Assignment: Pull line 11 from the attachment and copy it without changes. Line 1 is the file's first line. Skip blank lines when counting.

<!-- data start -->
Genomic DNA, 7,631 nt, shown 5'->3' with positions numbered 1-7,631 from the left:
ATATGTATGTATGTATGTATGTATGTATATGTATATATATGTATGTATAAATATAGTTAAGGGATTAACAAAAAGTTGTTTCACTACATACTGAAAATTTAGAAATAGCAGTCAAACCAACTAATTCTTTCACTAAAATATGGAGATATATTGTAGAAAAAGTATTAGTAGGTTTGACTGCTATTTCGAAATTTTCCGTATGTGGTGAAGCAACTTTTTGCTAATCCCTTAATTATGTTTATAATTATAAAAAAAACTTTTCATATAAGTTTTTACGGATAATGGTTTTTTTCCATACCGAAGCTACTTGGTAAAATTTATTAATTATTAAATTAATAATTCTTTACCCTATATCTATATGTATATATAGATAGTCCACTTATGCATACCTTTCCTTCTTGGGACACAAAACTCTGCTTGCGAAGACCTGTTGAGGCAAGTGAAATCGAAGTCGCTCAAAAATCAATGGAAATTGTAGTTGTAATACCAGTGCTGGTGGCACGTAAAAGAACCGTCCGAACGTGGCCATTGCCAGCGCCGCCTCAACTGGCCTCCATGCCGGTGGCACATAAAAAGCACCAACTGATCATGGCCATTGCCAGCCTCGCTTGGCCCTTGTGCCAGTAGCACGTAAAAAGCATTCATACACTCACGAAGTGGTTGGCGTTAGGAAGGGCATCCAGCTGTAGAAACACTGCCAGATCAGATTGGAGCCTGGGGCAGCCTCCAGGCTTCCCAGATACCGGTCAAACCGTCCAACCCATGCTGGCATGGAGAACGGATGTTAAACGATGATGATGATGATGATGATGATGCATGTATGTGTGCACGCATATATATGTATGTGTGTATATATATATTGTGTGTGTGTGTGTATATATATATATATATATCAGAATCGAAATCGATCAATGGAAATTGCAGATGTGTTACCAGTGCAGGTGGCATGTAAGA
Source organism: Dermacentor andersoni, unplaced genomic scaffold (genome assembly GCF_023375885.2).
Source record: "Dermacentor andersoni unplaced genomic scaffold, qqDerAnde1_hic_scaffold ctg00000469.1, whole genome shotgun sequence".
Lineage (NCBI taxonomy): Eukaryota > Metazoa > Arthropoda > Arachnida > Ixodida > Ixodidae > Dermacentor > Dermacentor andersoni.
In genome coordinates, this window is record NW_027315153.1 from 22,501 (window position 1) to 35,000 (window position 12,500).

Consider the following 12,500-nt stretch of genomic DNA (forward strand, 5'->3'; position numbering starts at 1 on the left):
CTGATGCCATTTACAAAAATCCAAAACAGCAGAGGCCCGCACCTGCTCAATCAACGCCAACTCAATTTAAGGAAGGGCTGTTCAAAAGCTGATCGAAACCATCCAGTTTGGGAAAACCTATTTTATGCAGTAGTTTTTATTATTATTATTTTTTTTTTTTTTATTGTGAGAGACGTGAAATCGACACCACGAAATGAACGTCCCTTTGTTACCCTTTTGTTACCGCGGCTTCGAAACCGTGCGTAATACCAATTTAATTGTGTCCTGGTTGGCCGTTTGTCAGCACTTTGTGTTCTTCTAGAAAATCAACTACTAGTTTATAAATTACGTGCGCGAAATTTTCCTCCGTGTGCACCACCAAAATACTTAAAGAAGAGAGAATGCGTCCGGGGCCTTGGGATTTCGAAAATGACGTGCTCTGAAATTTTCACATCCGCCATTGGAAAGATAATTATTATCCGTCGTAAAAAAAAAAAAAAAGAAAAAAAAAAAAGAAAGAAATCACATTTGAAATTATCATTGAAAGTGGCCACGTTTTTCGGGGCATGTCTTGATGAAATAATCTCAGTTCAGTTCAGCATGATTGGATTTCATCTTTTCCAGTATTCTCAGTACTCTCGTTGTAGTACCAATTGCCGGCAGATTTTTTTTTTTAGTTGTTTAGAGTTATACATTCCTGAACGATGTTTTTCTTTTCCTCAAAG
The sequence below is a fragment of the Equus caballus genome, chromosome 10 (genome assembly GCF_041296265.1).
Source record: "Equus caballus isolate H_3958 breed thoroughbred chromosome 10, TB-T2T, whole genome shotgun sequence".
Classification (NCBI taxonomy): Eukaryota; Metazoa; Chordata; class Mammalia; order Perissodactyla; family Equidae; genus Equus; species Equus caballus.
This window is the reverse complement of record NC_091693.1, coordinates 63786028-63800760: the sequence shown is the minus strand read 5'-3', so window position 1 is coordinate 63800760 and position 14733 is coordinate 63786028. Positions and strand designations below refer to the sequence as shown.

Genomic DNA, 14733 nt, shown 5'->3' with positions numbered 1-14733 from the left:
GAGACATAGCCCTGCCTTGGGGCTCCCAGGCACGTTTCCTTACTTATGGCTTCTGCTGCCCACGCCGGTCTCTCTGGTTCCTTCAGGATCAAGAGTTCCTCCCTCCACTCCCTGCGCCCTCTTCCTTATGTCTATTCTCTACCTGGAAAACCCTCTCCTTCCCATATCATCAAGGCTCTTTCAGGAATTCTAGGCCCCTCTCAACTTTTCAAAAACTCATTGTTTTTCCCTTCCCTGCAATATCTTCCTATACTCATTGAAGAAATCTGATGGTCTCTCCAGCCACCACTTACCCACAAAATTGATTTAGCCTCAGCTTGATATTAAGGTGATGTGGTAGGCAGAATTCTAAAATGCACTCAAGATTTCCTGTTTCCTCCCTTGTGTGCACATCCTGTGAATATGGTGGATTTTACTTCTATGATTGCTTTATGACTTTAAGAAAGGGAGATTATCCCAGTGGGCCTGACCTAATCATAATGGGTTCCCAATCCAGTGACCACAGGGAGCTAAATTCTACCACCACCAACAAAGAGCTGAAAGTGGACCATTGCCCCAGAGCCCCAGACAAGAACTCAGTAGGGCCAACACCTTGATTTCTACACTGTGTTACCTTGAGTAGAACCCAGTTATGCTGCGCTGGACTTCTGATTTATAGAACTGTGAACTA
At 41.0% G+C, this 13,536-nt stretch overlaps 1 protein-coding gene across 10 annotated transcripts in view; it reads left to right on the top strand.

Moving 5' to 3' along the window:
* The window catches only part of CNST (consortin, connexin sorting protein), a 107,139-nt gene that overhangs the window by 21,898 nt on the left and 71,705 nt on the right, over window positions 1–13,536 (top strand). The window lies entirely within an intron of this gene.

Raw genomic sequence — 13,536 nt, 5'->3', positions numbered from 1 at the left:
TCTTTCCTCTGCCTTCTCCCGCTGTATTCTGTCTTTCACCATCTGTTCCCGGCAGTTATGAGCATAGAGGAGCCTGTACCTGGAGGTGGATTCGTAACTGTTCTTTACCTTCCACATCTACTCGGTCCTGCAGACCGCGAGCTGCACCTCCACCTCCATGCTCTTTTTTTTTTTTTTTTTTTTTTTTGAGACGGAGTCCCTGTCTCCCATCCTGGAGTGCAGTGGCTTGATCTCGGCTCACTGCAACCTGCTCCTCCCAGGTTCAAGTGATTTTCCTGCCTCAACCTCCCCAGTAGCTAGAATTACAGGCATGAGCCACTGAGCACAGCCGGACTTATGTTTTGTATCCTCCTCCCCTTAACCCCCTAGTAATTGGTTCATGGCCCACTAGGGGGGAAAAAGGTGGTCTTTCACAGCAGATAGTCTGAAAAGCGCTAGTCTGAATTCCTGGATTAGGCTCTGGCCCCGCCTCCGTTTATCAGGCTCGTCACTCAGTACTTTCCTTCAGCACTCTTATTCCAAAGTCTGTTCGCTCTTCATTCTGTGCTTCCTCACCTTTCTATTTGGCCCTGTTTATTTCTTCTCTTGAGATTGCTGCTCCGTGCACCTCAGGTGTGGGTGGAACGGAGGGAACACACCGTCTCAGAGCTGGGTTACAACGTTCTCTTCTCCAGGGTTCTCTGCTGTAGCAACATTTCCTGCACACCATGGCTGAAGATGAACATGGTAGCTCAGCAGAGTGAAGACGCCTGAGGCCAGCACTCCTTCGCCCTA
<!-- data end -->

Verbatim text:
Classification (NCBI taxonomy): Eukaryota; Metazoa; Chordata; class Mammalia; order Perissodactyla; family Equidae; genus Equus; species Equus caballus.